Wednesday, March 16, 2016

Fox analyst: Obama is so divisive he nominated a SCOTUS justice Republicans like


A Fox News legal analyst described Supreme Court nominee as a conservative — even as he urged Republicans to block his confirmation and accused President Barack Obama of politicizing the process.
Andrew Napolitano, the conservative network’s senior legal analyst, described appeals court judge Merrick Garland as “the consummate Washington, D.C., insider who has worked for both Republicans and Democrats.”
“Judge Garland is the most conservative nominee by a Democratic president in the modern era,” Napolitano said.
He said Garland’s 19-year track record as a federal prosecutor during President George H.W. Bush’s administration and then as an appellate court judge could offer plenty of ammunition for GOP senators to keep him off the Supreme Court.
However, he said Garland does not share the same legal philosophy as previous Obama nominees Sonia Sotomayor and Elena Kagan, who now serve on the court.
“He does not think about the law the way Barack Obama does, so Barack Obama does not get the opportunity to appoint Antonin Scalia’s opposite member,” Napolitano said. “If he does not get on the court, we’re still at a stalemate — so in my view, this is a lose-lose for the president.”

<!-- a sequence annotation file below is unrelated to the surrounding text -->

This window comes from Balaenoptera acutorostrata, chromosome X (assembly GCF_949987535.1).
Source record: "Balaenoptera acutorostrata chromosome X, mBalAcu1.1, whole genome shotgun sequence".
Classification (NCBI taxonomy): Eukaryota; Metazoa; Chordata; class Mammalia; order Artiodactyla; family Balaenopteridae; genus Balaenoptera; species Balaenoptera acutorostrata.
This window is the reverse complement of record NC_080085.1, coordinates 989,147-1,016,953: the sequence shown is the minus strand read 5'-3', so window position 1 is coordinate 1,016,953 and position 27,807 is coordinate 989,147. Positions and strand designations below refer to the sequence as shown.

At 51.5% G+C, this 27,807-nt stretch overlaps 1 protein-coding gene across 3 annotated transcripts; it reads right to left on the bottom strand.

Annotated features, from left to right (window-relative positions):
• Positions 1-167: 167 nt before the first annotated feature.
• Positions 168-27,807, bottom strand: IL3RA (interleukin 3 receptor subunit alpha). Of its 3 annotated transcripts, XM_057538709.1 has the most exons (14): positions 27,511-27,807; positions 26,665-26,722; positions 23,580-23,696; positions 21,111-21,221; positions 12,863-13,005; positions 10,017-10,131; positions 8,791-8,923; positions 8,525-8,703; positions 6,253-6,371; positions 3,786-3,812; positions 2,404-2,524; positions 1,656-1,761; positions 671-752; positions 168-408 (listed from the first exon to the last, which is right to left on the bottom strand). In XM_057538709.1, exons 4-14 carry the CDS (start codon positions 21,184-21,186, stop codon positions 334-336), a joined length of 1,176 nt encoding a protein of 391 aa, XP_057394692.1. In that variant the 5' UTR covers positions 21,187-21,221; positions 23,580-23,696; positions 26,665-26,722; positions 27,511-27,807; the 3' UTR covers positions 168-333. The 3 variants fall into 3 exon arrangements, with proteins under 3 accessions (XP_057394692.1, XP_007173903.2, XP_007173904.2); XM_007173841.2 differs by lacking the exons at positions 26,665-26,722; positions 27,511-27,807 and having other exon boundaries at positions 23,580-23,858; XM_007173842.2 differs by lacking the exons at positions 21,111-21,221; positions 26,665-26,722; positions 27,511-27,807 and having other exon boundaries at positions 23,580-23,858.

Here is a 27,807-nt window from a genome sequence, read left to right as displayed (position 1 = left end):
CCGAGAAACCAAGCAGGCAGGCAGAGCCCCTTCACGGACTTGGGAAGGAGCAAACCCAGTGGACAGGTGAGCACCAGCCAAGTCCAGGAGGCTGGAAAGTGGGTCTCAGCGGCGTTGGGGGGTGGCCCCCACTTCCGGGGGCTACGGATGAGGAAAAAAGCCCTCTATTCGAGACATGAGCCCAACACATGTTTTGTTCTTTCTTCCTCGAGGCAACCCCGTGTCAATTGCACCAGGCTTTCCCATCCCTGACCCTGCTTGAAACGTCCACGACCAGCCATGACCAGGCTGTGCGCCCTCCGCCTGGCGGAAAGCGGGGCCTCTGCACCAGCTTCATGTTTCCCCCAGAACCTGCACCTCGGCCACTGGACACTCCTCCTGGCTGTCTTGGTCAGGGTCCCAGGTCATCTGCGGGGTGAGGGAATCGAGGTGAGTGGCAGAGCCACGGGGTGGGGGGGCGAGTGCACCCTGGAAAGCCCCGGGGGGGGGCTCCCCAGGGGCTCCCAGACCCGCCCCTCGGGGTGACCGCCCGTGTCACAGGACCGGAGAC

He said Obama’s choice was more intended to “pry loose Republicans who actually like Judge Garland and agree with him, than the president is interested in his own philosophical legacy on the court.”
Which, in Napolitano’s view, is a bad thing.
“The president is more interested in the politics of the process,” he complained.
Napolitano described Garland’s voting record as “center-right” in his tenure on the appeals court, saying he ruled “almost always on the side of the government — not what you would expect from a Democrat.”
Even so, Napolitano rejected any argument that the U.S. Senate had a constitutional duty to hold hearings or vote on Obama’s nominee.
“The law in the Constitution is, the Senate makes its own rules at its own pace, (and) it cannot be told what to do by the president,” Napolitano said.
He predicted the Senate would “stand firm” and oppose Obama’s nominee and wait until after a new president was elected to consider a Supreme Court nominee.
“They have the constitutional and legal right do so,” Napolitano said.
Napolitano, a former New Jersey Superior Court Judge, may have a self interest in seeing the process stalled until after the possible election of Donald Trump as president.
Roger Stone, a conservative political consultant and casino lobbyist recently banned from CNN over his sexist and racist tweets, said earlier this month that Napolitano was “probably Trump’s number one pick for the U.S. Supreme Court.”

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